Even with the right policy prescriptions in place, racial discrimination will likely be around for many more years to come.
It’s an uncomfortable thought, but systemic biases are expressed daily on a continuum in America. On one end you’ll find stark cases like George Floyd’s, Kalif Browder’s, Breonna Taylor’s, or the men dubbed The Central Park Five.
On the other end, you’ll find the subtle ways 13% of the American public are reminded that the reason we were brought here is very different than the reason we were allowed to stay. This includes everything from the suppression of radical black voices, the emphasis on corrosive ones, the lack of diversity in certain industries, and the corporate gaslighting that blames this deficit on an inborn lack of initiative.
Despite our imprint, habitual racism and discrimination are atrophying the physiology of African Americans. The comorbidities linked to the community are often explained with a barrage of racist tropes masked as educated assumptions.
The truth is, America as a whole eats terribly, smokes, drinks, and succumbs to mental decline frequently, yet there’s an undeniable asymmetry when we factor in mortality statistics.
“African Americans have a higher risk of hypertension compared with other racial or ethnic groups in the United States. One possible explanation for this disparity is discrimination. Few studies have examined the association between discrimination and incidence of hypertension,” the authors of a new paper published in the Journal, Hypertension write. “We examined whether everyday discrimination, lifetime discrimination, and stress from discrimination were associated with incident hypertension and whether these associations differed by gender, age, discrimination attribution, and coping responses to discrimination among African Americans in the Jackson Heart Study.”
The observation period ran between 2000 and 2004.
At the start of the analysis, none of the participants involved exhibited any signs of high blood pressure. Between 2005 and 2008 and again between 2009 and 2013, each was asked to return for a checkup.
These followups included inquiries regarding their experiences with discrimination and racism via a series of home interviews, surveys, and in-clinic examinations.
During the entire follow up period, 52% (954) of the study pool developed high blood pressure. Participants who reported medium levels of discrimination were 49% more likely to develop hypertension compared to participants who hadn’t experienced frequent instances of discrimination over the course of their life. This outcome remained consistent even after the researchers accounted for other relevant risk factors like diet and BMI.
For the sake of the study, adults were classified as having high blood pressure if they were taking any hypertension medication, had a systolic blood pressure reading of 140 mm Hg or higher, or displayed a diastolic blood pressure reading higher than 90 mm Hg during subsequent checkups.
“The study has important implications for patient care and population health,” explained first study author, Allana T. Forde, Ph.D., M.P.H., a postdoctoral research fellow at the Urban Health Collaborative at Drexel University.“Traditional risk factors, such as diet and physical activity, have been strongly correlated with hypertension, yet important psychosocial factors like discrimination, which also have the potential to negatively impact health, are rarely considered when evaluating the risk for hypertension among African Americans in health care settings.”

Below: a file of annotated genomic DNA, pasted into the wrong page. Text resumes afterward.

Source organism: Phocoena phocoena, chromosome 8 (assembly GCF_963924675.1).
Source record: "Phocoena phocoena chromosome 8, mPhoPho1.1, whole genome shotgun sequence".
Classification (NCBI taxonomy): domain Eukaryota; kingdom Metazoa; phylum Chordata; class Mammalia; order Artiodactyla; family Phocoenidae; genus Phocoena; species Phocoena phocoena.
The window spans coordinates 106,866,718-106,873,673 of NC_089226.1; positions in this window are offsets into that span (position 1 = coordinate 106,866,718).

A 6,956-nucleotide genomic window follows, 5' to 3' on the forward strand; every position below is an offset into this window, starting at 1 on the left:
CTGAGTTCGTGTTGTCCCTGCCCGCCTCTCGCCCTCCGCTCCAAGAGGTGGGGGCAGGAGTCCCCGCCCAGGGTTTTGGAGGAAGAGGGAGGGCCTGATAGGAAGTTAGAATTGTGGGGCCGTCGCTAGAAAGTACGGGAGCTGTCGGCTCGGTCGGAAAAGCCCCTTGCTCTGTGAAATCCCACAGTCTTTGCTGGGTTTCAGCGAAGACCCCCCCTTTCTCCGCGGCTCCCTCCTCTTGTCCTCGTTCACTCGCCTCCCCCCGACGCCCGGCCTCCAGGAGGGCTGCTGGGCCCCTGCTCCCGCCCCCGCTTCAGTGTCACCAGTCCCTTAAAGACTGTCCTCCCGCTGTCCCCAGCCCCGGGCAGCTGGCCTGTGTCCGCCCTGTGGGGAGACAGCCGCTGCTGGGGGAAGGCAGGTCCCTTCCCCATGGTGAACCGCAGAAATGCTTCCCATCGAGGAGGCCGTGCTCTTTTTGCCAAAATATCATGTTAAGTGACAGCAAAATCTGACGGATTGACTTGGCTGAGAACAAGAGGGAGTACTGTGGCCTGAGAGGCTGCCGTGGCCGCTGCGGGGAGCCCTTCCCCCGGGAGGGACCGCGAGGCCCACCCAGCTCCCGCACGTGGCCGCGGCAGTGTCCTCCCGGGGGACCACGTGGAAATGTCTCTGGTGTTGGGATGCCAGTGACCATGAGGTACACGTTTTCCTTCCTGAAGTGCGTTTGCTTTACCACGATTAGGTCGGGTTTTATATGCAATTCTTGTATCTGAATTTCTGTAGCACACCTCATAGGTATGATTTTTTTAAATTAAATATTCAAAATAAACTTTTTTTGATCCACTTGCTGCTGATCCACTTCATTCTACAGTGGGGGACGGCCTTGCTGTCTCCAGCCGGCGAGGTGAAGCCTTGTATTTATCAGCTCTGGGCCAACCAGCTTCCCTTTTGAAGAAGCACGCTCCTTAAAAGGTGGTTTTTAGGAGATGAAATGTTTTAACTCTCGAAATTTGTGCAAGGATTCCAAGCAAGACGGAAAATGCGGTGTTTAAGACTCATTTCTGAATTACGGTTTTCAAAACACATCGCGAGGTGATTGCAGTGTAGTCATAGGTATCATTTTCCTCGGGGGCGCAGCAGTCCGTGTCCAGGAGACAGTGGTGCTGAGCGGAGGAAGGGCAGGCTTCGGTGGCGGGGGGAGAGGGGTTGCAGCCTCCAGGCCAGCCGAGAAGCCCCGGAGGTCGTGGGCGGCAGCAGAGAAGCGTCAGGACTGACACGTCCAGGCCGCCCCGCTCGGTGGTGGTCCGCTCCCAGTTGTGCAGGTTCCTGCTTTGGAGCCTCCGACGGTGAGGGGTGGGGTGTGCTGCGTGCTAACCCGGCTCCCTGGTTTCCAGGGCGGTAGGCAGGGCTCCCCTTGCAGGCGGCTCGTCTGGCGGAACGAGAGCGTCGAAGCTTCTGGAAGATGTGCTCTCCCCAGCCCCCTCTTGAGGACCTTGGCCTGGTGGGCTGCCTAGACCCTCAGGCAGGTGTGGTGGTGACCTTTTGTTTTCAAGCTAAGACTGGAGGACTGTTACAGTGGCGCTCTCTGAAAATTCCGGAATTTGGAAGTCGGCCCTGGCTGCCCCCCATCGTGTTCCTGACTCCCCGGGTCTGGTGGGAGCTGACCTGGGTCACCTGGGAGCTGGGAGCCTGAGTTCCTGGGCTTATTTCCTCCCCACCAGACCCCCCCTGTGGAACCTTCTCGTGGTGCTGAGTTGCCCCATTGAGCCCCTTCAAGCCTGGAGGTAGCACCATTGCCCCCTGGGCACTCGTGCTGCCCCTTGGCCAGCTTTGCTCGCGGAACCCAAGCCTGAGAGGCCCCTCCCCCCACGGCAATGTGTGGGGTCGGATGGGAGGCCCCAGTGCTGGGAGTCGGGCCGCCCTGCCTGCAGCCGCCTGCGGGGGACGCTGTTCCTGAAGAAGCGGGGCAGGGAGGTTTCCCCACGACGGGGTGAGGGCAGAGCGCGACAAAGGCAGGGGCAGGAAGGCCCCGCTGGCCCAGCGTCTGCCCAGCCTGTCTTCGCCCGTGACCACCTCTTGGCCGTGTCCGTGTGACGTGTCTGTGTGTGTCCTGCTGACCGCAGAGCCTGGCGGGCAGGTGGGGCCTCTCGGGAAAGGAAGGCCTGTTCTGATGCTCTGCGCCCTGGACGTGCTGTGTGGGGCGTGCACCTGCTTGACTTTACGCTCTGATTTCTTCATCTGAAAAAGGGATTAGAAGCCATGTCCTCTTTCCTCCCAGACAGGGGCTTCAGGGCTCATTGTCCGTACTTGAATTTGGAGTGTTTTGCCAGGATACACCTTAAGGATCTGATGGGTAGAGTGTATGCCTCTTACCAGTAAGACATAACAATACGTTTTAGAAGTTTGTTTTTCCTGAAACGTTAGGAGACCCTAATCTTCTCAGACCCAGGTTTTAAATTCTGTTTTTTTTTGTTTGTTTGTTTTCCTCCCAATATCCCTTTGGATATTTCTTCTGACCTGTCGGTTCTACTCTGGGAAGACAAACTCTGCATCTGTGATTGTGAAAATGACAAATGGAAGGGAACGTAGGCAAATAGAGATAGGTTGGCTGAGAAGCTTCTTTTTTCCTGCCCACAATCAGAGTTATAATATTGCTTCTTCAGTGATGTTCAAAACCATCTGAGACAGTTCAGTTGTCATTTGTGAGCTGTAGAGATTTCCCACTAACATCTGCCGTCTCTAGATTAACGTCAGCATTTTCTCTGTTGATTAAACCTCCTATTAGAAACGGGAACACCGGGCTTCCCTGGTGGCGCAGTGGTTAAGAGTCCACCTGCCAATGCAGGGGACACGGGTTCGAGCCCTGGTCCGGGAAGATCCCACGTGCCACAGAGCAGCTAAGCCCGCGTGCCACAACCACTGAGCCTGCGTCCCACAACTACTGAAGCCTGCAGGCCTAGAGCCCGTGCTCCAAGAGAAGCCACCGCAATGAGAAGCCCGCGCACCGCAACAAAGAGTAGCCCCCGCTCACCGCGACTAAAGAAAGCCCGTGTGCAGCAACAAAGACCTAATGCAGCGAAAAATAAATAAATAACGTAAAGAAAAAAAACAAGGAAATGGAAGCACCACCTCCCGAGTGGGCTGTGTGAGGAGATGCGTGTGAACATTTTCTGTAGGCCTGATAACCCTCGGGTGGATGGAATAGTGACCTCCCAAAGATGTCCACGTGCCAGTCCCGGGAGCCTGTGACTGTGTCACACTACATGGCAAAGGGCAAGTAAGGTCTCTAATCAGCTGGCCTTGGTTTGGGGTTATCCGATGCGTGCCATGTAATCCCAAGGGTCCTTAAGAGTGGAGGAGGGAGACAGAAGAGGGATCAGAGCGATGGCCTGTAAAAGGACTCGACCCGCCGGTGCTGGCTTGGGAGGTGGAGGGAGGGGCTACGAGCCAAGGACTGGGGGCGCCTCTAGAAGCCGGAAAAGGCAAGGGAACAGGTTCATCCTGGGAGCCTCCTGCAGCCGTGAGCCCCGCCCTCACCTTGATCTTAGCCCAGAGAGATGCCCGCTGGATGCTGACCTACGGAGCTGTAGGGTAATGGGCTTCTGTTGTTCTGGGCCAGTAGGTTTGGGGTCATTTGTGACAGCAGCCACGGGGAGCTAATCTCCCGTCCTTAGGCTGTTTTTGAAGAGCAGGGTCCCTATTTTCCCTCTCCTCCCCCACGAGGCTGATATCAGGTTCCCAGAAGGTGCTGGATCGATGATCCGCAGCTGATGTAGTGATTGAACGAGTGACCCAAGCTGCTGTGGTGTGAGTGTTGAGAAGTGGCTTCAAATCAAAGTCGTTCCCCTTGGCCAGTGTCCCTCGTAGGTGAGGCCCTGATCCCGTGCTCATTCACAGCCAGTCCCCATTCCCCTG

When literal lynchings are motivating new dialogue around racial inequality, the micro contributors often fall by the wayside. Firing Hank Azaria, or adding an ebonics speaking catfish model to new episodes of Spongebob is not the kind of representation that actually does anything. In fact, these demonstrations are in and of themselves condescending when you think about the pressing socioeconomic deterrents keeping African Americans from gaining a footing in the country our ancestors helped build.
Currently, the COVID-19 pandemic is ravaging populations without healthcare, essential workers, and those living with preexisting conditions. Every one of these demographics houses a black populist. The stress of this truth alongside our choices in November is enough to adversely impact well-being.
For decades African Americans have been disproportionately affected by chronic conditions and scenarios that leave them vulnerable to early death but the research into the psychological correlates is only recently receiving academic attention.
Although the new report has yet to be validated by followup research, the authors are confident that their findings will highlight the less obvious manifestations of racial discrimination and the ways in which they pose harm to those affected. One hundred and fifty-seven years after receiving a freedom concession prize, African Americans are still owed the right to have our mental and physical health plights counted with everyone else’s.
“Our findings highlight the need for health care professionals to recognize discrimination as a social determinant of health. Health care professionals who understand the importance of unique stressors like discrimination that impact the health of African Americans will be better equipped to provide optimal patient care to this population,” Forde continues. “However, medical care is not enough. More broadly, our results suggest how social determinants such as racism and discrimination affect health in measurable ways. Addressing these factors is critical to reducing rates of chronic diseases.”